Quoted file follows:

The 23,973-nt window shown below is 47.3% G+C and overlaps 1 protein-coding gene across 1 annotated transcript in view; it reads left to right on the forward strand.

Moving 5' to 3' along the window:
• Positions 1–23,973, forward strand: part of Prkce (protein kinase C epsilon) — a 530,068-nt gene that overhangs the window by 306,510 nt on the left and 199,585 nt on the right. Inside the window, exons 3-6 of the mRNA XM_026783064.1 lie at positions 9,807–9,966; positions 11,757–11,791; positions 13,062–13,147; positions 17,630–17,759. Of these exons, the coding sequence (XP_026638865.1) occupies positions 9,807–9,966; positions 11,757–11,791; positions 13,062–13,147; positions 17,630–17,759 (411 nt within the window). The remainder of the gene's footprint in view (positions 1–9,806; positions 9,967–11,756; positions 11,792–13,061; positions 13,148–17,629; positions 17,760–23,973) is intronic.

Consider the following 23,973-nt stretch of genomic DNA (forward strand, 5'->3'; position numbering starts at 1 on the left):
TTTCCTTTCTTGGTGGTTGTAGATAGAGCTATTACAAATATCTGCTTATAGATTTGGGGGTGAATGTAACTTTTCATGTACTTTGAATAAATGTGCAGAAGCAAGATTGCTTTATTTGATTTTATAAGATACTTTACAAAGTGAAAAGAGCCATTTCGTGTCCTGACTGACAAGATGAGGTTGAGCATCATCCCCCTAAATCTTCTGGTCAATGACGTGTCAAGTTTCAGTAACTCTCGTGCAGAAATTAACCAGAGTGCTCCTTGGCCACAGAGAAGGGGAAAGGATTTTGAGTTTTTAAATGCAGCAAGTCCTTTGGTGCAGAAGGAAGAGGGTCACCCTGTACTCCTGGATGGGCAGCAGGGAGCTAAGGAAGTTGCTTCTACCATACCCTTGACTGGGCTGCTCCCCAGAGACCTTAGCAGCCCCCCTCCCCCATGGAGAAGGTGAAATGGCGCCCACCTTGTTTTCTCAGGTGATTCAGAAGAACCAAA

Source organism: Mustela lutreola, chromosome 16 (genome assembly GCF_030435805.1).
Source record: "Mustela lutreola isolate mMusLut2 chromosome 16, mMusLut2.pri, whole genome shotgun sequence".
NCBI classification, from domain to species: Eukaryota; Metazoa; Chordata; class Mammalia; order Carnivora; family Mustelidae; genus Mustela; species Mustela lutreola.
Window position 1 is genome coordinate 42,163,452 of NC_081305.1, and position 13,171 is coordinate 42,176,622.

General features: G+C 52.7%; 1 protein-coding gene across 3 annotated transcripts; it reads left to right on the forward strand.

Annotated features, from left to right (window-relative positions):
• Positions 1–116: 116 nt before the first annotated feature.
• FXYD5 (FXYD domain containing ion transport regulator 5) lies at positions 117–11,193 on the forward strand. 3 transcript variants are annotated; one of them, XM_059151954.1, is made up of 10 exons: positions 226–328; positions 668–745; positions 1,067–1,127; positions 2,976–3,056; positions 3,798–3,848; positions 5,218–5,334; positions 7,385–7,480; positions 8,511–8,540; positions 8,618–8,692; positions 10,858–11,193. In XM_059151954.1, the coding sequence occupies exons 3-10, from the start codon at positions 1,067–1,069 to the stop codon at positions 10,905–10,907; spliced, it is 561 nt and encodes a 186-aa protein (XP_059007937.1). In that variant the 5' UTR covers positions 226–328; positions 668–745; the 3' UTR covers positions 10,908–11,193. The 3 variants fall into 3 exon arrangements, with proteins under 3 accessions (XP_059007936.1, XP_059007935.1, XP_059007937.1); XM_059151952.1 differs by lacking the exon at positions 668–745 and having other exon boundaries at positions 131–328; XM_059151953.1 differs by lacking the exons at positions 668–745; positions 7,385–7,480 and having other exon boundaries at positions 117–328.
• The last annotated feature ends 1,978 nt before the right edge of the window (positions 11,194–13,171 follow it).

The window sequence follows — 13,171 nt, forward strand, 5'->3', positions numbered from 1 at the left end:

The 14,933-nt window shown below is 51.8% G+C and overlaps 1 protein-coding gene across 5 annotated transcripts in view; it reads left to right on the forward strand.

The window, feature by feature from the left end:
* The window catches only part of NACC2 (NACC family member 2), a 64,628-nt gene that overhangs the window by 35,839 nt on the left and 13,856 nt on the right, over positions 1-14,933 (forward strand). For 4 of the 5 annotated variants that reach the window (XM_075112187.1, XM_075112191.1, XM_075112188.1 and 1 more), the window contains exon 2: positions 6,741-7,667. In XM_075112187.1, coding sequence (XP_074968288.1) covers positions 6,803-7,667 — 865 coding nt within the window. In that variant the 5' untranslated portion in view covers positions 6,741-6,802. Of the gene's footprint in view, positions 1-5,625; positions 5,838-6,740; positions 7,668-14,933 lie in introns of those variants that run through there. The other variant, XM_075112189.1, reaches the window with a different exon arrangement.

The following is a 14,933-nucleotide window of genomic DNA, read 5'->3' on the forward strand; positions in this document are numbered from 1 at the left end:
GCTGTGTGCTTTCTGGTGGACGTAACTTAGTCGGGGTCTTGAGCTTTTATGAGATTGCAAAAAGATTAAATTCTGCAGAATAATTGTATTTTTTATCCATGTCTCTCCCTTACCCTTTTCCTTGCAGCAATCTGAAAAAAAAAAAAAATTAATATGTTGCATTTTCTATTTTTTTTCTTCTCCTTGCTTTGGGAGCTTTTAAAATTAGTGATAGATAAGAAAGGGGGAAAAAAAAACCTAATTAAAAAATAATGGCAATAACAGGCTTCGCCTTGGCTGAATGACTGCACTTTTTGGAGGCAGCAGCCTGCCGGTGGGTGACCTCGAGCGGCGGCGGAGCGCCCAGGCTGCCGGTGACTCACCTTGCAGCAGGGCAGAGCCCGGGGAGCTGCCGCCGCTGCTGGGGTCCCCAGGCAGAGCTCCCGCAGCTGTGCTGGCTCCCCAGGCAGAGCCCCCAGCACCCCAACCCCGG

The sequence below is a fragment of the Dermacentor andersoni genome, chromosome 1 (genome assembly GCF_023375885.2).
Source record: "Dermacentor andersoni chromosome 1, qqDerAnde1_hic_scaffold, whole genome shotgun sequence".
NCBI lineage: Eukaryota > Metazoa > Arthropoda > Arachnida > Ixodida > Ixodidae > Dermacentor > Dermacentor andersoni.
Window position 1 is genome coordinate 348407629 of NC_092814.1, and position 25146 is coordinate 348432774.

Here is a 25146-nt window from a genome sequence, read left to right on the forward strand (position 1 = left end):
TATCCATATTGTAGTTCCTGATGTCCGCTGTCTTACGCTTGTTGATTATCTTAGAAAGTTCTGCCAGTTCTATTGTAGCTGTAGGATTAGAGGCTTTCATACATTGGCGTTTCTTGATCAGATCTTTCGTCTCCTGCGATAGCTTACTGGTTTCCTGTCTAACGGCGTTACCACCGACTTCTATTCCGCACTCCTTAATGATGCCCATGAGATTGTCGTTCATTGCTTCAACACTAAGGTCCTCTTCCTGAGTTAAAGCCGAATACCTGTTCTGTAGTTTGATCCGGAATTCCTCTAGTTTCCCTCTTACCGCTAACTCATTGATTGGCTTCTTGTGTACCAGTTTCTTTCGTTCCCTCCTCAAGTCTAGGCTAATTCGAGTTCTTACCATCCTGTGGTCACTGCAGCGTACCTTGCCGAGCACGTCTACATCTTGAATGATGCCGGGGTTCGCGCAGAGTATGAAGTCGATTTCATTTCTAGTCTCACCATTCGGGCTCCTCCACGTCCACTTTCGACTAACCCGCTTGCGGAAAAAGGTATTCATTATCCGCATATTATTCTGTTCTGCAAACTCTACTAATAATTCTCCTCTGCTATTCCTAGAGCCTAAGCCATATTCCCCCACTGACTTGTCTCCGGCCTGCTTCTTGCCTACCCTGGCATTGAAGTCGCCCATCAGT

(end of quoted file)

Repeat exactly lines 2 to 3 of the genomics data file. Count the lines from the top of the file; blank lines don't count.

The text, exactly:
Moving 5' to 3' along the window:
• Positions 1–23,973, forward strand: part of Prkce (protein kinase C epsilon) — a 530,068-nt gene that overhangs the window by 306,510 nt on the left and 199,585 nt on the right. Inside the window, exons 3-6 of the mRNA XM_026783064.1 lie at positions 9,807–9,966; positions 11,757–11,791; positions 13,062–13,147; positions 17,630–17,759. Of these exons, the coding sequence (XP_026638865.1) occupies positions 9,807–9,966; positions 11,757–11,791; positions 13,062–13,147; positions 17,630–17,759 (411 nt within the window). The remainder of the gene's footprint in view (positions 1–9,806; positions 9,967–11,756; positions 11,792–13,061; positions 13,148–17,629; positions 17,760–23,973) is intronic.